Some drivers, for reasons known only to them, treat motorcyclists as second-class citizens on the road. They drive around motorcycles aggressively. They tailgate, honk, and yell at motorcyclists. There’s no excuse for this misbehavior, but unfortunately, it happens. And sometimes it leads to a dangerous collision in which a motorcyclist suffers serious injuries.
Single-Vehicle Motorcycle Crashes
The NHTSA data linked above reflects that around 40 percent of motorcycle accidents involve only a single vehicle-that is, just the motorcycle. Of course, in some of these accidents, the motorcyclist may bear some fault, especially when a crash involves speeding and alcohol consumption by the rider.
But frequently, the motorcycle wrecks that do not involve a collision with another vehicle still happen because of the careless or reckless conduct of someone other than the motorcyclist. Here are some ways that non-motorcyclists frequently bear the fault for single-vehicle motorcycle accidents.
Dangerous Driving Behaviors (see above)
All of the dangerous car, truck, and bus driver behaviors described above that lead to multi-vehicle motorcycle accidents can also cause a single-vehicle crash. A careless or reckless driver is no less at fault for an accident if a motorcyclist crashes while trying to avoid a collision. In fact, many single-motorcycle accidents happen when motorcyclists lose control while taking evasive action necessitated by dangerous driver conduct.
Insufficient Warnings and Unaddressed Road Hazards
Changes and imperfections in road surfaces affect motorcycles far more than cars, trucks, and buses. Potholes, grooved pavement, and gravel that other vehicles can roll over without incident threaten to trigger a sudden loss of control on a motorcycle.
That is why public and private road owners, including local governments and neighborhood associations, must alert the public to known road hazards. Unreasonable failures to provide adequate warnings or to fix dangerous conditions can, and frequently do, cause single-vehicle motorcycle accidents.
Motorcycle manufacturers owe the public a duty not to sell defective bikes and bike parts. The law may deem them at fault for any accident that happens because their products failed to function properly under normal conditions of use-such as when a motorcycle’s brakes malfunction or a new tire unexpectedly blows out.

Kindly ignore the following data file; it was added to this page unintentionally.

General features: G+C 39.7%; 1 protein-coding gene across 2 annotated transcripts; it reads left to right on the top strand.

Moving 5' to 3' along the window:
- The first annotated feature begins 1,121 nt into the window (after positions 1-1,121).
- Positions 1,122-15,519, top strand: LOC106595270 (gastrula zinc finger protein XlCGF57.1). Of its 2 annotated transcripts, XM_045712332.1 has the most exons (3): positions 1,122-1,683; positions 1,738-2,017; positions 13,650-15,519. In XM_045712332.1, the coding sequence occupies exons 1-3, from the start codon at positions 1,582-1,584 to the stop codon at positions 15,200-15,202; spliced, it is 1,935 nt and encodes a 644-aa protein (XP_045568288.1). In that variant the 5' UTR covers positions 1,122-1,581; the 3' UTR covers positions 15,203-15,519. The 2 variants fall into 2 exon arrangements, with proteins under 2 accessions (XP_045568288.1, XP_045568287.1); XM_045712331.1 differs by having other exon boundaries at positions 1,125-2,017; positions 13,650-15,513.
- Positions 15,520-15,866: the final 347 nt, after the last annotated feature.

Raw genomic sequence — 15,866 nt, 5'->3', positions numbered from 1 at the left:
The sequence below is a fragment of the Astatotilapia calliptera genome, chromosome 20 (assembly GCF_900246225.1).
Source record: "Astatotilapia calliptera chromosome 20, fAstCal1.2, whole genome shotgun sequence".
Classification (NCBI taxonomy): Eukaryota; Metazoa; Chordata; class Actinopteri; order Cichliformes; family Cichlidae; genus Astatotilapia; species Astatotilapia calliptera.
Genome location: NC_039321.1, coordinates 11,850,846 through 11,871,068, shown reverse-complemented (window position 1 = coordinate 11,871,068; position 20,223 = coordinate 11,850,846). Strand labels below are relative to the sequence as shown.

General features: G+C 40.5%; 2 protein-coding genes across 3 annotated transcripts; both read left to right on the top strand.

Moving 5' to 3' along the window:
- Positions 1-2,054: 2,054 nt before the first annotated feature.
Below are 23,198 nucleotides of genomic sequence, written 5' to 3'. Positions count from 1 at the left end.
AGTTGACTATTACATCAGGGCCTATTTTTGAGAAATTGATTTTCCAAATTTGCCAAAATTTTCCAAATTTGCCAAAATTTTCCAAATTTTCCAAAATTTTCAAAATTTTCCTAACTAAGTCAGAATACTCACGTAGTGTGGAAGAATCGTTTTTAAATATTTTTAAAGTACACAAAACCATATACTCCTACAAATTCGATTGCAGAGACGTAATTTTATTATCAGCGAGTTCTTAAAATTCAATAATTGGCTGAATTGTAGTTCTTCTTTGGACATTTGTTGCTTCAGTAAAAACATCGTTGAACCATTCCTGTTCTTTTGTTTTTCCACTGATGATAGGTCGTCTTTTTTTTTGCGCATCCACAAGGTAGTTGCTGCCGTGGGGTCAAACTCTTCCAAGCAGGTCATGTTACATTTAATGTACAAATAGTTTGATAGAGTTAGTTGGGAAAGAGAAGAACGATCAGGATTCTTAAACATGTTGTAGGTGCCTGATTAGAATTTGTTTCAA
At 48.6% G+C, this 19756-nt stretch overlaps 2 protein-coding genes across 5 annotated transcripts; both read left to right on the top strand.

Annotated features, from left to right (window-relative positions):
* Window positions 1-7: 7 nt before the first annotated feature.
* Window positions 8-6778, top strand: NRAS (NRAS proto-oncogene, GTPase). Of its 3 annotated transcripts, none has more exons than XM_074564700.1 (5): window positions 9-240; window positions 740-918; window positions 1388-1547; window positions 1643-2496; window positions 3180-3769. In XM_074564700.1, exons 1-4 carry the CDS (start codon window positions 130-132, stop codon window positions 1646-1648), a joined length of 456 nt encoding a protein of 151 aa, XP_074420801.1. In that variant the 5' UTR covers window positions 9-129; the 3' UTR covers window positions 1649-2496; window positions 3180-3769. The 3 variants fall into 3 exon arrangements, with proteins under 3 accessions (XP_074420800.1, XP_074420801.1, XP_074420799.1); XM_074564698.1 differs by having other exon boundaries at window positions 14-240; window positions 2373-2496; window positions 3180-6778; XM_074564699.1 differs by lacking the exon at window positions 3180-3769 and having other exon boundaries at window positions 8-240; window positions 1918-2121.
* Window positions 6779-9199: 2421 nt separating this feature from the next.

How does fault for a motorcycle accident get decided?
By law, the party or parties at fault for causing a motorcycle accident will generally owe money damages to any injured accident victim.
Depending on the nature of the crash and the injuries it caused, those damages can include significant financial payments for your or a loved one’s:
- Medical and non-medical expenses;
- Property damage;
- Lost wages;
- Lost earning capacity;
- Pain and suffering;
- Wrongful death.
For that reason, the determination of who was at fault for a motorcycle accident can have enormous financial and personal consequences for you and your family. Here’s how and by whom that decision typically gets made.
Official and Private Accident Investigations
The determination of fault for a motorcycle crash starts with investigating what happened. Numerous parties can have a hand in those investigations.
Local or state police will conduct an accident investigation after any motorcycle accident resulting in death, injuries, or anything worse than minor vehicle or property damage. This investigation typically happens immediately after the crash occurs-usually at the accident scene-and entails gathering and recording basic information about the vehicles, parties, insurance companies, and general circumstances involved.
Sometimes, that investigation will supply enough information for the police to offer an initial assessment of who was at fault, although theirs is not necessarily the final word on the subject.
Insurance companies that may have an obligation to pay for damages caused by the accident will also frequently investigate, using their employees or independent private investigators.